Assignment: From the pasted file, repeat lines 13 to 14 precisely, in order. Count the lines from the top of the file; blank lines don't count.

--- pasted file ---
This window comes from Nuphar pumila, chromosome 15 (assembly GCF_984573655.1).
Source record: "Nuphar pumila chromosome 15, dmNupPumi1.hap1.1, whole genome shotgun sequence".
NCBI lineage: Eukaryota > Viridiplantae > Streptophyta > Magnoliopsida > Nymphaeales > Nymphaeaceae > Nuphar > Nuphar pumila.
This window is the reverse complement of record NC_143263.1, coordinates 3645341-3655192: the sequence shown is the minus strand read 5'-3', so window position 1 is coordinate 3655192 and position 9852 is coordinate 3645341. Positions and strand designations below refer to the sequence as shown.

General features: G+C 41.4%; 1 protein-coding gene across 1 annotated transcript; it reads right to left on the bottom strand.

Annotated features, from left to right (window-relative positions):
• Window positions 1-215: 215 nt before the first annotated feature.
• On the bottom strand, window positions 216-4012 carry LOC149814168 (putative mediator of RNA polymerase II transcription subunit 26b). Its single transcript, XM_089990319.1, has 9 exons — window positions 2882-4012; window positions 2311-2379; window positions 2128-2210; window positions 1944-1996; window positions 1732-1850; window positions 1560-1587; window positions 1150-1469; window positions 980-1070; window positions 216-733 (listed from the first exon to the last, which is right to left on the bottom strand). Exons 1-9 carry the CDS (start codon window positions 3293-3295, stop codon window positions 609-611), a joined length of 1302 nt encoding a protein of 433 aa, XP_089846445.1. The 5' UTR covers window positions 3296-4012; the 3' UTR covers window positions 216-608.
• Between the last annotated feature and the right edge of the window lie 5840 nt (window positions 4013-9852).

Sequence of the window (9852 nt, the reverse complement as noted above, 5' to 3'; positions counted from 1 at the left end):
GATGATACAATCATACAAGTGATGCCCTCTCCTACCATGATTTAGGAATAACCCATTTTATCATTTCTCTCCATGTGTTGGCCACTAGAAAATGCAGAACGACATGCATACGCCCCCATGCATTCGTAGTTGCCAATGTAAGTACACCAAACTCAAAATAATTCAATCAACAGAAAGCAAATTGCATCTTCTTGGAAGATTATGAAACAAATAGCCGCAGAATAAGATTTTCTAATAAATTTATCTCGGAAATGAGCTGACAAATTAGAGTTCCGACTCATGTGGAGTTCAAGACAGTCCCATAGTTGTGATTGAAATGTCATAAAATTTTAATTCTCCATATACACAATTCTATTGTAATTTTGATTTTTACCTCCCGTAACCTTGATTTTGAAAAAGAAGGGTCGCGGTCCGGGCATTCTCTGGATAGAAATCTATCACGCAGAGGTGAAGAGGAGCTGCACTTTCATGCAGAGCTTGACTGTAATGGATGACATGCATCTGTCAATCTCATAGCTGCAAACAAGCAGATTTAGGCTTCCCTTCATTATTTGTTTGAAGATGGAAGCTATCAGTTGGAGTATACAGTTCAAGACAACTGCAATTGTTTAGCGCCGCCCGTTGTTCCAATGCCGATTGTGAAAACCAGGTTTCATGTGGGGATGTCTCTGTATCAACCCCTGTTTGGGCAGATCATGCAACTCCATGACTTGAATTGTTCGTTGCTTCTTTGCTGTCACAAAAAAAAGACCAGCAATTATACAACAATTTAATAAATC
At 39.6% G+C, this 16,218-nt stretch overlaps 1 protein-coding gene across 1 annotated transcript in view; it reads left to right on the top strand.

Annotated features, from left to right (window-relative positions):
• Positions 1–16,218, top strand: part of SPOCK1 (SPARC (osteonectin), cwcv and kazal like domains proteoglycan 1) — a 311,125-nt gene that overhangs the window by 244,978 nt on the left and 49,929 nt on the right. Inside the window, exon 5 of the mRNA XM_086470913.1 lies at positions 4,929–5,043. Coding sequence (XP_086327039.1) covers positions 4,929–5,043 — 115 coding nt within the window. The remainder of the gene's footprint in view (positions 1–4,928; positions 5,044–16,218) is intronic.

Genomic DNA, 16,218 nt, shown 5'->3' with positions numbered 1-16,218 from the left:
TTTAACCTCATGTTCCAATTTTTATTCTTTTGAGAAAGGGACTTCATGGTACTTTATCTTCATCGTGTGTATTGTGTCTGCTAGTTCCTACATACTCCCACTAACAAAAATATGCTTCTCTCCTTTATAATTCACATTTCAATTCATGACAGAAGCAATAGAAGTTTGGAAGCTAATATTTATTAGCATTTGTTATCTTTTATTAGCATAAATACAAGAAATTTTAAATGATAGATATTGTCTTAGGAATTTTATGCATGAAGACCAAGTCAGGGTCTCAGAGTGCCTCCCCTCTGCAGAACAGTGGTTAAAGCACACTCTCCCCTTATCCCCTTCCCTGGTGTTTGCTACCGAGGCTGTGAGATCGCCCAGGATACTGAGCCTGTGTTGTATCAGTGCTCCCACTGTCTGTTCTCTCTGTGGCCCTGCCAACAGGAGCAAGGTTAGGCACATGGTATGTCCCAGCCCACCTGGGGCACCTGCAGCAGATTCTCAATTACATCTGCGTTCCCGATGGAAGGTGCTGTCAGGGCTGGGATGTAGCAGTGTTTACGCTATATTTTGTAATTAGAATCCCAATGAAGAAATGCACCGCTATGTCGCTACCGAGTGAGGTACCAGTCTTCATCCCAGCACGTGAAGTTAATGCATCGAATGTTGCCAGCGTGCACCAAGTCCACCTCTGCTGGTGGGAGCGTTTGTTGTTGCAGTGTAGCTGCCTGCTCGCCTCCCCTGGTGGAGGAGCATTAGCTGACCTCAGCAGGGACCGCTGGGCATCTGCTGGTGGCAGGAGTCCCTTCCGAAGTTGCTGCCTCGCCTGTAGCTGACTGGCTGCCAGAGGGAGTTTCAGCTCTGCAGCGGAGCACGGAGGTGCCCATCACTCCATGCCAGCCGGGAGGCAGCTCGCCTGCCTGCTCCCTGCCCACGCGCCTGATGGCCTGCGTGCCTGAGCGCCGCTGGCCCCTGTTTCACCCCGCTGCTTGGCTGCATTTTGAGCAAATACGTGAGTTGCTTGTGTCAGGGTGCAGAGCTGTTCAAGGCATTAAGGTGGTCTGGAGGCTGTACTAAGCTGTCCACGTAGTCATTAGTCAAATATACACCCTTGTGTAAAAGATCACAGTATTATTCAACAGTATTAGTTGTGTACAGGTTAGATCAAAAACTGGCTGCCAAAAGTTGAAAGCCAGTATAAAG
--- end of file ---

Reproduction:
Annotated features, from left to right (window-relative positions):
• Positions 1–16,218, top strand: part of SPOCK1 (SPARC (osteonectin), cwcv and kazal like domains proteoglycan 1) — a 311,125-nt gene that overhangs the window by 244,978 nt on the left and 49,929 nt on the right. Inside the window, exon 5 of the mRNA XM_086470913.1 lies at positions 4,929–5,043. Coding sequence (XP_086327039.1) covers positions 4,929–5,043 — 115 coding nt within the window. The remainder of the gene's footprint in view (positions 1–4,928; positions 5,044–16,218) is intronic.